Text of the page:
Project 6: The relationship between autism symptoms and psychophysiological functioning
Participants: We are currently not looking for adults with an autism diagnosis (autism, Asperger, PDD-NOS, ASD) as we finished collecting data for this study.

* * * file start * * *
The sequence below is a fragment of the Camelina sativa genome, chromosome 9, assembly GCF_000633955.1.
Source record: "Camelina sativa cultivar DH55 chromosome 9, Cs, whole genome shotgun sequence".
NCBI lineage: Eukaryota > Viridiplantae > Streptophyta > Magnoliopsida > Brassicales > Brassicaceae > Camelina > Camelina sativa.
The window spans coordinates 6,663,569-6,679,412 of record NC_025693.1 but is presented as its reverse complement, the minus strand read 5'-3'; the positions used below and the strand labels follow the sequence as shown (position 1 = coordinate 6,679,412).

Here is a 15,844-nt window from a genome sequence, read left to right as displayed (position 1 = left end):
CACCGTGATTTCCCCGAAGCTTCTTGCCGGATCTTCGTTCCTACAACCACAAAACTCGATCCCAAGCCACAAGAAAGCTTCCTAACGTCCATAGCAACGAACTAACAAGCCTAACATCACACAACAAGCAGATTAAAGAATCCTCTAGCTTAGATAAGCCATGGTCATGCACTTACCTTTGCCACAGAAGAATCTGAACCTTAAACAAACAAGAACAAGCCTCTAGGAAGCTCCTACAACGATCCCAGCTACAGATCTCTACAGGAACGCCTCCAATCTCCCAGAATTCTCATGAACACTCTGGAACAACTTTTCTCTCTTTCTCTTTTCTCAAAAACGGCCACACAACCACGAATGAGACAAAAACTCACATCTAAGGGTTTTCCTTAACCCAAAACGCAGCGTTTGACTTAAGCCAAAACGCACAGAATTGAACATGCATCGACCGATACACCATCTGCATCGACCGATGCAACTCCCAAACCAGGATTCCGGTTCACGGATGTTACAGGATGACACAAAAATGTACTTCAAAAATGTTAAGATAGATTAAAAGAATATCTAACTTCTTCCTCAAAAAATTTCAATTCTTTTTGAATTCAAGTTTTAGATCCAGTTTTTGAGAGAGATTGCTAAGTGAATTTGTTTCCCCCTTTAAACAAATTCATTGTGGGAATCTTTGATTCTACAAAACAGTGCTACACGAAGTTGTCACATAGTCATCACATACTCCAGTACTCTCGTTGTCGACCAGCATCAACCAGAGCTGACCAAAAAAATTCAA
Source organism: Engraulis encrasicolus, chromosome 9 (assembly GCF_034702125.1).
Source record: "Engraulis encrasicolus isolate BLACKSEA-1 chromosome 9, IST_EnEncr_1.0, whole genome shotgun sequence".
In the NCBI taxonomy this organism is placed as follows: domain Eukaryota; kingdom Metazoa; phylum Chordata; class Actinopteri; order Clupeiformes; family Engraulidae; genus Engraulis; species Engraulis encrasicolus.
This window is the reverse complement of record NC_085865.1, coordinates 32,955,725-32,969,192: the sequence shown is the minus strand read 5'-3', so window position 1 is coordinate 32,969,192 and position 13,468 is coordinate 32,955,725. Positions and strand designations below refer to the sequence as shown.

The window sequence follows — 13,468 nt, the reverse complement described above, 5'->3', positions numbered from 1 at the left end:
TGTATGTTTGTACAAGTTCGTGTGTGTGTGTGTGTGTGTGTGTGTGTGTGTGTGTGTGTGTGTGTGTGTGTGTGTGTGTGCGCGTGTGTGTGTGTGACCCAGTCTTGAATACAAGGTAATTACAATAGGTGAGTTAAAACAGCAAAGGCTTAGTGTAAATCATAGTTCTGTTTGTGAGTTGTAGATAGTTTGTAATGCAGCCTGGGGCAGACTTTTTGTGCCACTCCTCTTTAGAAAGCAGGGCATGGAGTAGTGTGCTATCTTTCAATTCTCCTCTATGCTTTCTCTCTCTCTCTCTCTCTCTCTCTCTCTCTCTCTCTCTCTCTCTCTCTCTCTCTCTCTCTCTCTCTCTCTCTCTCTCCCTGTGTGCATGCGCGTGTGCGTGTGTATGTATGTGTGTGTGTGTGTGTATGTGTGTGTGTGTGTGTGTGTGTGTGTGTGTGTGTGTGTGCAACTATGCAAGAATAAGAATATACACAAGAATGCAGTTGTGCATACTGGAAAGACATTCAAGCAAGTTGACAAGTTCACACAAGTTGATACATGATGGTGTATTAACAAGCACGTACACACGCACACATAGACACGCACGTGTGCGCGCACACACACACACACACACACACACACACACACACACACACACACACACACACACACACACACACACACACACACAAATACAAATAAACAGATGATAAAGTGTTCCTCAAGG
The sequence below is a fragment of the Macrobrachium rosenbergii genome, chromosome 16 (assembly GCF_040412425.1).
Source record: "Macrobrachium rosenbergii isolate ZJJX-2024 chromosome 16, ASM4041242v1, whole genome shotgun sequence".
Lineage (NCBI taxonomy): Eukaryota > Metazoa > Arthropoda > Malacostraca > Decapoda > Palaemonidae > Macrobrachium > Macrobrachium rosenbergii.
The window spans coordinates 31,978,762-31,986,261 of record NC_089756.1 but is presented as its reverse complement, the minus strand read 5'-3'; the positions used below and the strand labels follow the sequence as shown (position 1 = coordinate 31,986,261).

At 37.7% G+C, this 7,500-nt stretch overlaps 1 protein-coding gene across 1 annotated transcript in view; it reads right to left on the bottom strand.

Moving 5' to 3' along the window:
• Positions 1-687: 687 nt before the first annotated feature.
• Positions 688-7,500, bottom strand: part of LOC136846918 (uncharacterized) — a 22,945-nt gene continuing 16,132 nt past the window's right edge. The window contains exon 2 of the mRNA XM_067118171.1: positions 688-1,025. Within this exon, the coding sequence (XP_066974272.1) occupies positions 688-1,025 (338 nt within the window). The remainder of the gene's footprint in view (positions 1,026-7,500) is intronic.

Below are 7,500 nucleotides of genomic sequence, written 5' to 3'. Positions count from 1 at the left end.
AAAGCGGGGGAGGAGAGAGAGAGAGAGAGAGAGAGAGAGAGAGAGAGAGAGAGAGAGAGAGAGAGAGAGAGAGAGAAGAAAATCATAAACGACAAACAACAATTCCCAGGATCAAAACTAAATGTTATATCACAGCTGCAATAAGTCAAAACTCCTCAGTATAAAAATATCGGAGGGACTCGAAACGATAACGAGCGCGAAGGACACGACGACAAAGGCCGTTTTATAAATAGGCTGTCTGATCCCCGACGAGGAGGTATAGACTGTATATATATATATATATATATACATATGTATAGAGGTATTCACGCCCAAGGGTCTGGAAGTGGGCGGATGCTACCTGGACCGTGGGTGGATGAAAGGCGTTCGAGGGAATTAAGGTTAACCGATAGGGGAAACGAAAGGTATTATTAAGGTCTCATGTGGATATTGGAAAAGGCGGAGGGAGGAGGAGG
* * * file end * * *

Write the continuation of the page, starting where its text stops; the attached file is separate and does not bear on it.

Short rationale: There are many individual differences between people with autism, which makes it a challenge to find the right treatment for the right person. For instance, some people with autism have inhibitory control difficulties, while others do not. Some people with autism have auditory sensitivities, while others might have tactile sensitivities. We also know that some, not all, people with autism have high arousal levels in a rest state and physiologically respond atypically to certain stimuli. This suggests that certain physical systems are in a sort of “stressmode” , even when the person is not doing anything stressful. However, this could also imply that these physiological systems respond too much or too little to incoming stimuli, which can have an effect on behavior and perception. This current project is in collaboration with the Dr. Leo Kannerhuis, which is a specialized centre for people with autisme. The goal is to increase our insight into these individual differences in relation to the functioning of certain physiological systems, which in time might provide predictors for who benefits from which treatment. We study this relationship with regard to inhibitory control, social skills and sensory sensitivity in adults with autism by, for instance, studying physiological responses to auditory stimuli.